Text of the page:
For what it's worth, until 1991 (my first year of college) I had never been in a shul where Birkat Kohanim occurred at any point--and these were all shuls that DID give Kohen & Levi aliyot, not rishon & sheni.
At the student-led egalitarian Conservative high holiday services my roommate and I went to, she was apparently the only person (male or female) whose father was a kohen and so could perform Birkat Kohanim. Her parents had not been observant Jews and had raised her without much of a religious upbringing, but she had become far more interested in traditional Judaism and had in fact been keeping kosher since 10th grade (telling her parents she was becoming vegetarian, since bad blood between them & an Orthodox relative made her reluctant to thrust her new observance in their faces). In this case, the tradition of having the person pronouncing the blessing be "fed" it word by word had exactly the desired effect: having never performed this ritual before -- indeed, probably never having seen it performed before either -- she was able to convey this blessing to all of us, without concern about whether she would remember all of the words. It was a wonderful moment.
Since then, I can count on one hand the number of times I've seen birkat kohanim done in any shul of any sort*, but in many of those places it had been added to the practices of the shul or minyan relatively recently, having either never been done or not done within memory of anyone there.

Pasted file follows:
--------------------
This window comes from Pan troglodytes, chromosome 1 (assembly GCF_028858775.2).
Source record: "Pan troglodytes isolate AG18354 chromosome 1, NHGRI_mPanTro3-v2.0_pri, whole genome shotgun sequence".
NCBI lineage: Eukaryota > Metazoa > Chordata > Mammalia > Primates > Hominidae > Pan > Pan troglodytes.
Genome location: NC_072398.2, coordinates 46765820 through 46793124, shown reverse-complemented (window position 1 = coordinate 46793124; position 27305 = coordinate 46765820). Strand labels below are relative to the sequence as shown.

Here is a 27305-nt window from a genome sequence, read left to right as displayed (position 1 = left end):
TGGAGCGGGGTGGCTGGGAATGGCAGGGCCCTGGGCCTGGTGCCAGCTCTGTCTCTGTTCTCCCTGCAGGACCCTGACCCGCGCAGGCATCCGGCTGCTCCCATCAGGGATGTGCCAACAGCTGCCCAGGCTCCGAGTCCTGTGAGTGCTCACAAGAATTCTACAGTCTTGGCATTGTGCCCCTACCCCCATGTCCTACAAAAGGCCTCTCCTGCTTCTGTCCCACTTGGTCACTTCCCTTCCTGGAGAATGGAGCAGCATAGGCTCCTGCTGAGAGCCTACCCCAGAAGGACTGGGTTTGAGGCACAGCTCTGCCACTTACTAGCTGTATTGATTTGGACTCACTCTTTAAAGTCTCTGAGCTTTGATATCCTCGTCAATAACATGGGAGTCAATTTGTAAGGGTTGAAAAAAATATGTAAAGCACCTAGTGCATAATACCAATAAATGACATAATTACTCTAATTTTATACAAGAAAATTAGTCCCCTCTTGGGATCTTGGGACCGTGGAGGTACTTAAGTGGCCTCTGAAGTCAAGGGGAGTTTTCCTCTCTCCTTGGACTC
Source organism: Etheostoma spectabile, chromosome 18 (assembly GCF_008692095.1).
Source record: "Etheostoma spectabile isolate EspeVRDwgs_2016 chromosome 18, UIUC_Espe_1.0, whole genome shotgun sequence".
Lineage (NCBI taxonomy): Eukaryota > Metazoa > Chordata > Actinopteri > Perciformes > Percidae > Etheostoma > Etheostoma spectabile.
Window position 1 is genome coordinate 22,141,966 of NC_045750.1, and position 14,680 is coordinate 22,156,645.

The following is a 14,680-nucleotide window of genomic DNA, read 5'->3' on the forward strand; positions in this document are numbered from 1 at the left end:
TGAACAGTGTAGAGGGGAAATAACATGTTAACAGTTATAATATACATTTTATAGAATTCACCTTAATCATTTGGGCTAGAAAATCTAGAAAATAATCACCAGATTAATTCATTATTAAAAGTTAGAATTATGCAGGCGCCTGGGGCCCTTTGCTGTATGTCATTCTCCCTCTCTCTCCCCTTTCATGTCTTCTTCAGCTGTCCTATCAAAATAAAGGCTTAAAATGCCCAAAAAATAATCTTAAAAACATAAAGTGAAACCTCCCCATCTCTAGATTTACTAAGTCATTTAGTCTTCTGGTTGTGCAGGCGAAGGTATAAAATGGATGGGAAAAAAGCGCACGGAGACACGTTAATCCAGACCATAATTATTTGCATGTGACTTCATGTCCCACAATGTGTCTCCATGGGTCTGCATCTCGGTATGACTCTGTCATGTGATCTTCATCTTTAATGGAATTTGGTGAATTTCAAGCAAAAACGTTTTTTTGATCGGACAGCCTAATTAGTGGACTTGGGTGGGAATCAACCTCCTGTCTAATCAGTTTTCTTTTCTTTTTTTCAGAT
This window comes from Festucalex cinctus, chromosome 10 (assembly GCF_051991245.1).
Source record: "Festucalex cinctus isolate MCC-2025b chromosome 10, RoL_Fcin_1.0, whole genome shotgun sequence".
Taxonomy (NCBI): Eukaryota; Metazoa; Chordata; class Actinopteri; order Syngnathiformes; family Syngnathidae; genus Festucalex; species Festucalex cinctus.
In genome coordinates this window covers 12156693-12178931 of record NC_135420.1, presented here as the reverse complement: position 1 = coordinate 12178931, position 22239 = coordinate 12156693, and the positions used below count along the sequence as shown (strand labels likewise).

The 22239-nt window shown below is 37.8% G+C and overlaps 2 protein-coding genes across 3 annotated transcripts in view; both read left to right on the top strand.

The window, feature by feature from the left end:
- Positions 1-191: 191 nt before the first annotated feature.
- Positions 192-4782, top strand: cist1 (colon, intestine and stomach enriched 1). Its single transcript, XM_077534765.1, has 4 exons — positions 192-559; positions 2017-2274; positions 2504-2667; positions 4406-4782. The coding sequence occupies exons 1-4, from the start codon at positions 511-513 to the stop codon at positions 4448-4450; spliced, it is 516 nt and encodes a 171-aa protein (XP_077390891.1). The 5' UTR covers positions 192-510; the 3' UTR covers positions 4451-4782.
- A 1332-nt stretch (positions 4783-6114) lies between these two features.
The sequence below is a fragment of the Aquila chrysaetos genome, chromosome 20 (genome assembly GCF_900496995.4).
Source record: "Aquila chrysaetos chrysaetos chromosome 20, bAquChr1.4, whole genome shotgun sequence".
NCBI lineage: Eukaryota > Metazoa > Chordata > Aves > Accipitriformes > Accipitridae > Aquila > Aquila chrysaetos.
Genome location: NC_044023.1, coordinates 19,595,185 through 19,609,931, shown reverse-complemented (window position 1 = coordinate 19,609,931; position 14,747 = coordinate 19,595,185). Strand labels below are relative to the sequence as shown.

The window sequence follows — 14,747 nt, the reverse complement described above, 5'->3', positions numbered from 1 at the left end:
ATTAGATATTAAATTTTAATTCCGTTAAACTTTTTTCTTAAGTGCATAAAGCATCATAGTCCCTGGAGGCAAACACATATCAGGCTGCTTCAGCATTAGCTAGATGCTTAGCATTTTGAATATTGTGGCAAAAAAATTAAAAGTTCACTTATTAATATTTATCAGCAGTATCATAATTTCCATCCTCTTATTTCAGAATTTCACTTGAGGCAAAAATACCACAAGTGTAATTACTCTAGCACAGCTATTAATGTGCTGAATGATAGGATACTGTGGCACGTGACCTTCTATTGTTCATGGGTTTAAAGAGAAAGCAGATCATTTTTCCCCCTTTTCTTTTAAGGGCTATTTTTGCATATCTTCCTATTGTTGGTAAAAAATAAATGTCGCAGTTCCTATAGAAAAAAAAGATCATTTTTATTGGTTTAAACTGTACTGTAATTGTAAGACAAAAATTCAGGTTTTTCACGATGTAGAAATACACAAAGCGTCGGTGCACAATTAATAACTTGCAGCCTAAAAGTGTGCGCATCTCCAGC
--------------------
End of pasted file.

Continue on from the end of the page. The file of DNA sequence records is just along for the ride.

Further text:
Me, I can take it or leave it -- as with kohen-levi aliyot vs. rishon-sheni -- as long as all those whose fathers are kohanim or levi'im (i.e., including b'not kohen/levi) have these ritual roles/honors extended to them regardless of gender.
But I concur in the understanding that several have voiced here that birkat kohanim, which is extended through but not on behalf of the kohanim, need not be anathema in a shul that dispenses with kohen/levi aliyot -- as well as in thinking that other ways of conveying this blessing may also be valuable in making the members of the congregation feel the impact of receiving this blessing in some way that is more striking or immediate than its recitation by the shaliach as part of ordinary Amidah repetition.
* Those occasions were:
- Rosh Hashanah at an egalitarian Conservative syagogue in Albany, NY (done by both women and men whose fathers are kohanim);
- a Sukkot service of traditional egalitarian Conservative minyan members in a friend's backyard in Washington DC (both men and women whose fathers are kohanim -- though I heard some grumbling/challenging from some traditionalist men re: having a bat kohen up there);
- high holiday services at a Conservative synagogue in Maryland (egalitarian shul, though only men were up there; according to one authority I asked afterwards, b'not kohen are also allowed to do so -- but I heard from others that at some point in the past a bat kohen had done so & then been given some grief about it);
- chag services at Young Israel in Manhattan (Orthodox, not egalitarian, so only men);
- Pesach services at a Chabah shul in Cleveland (ditto).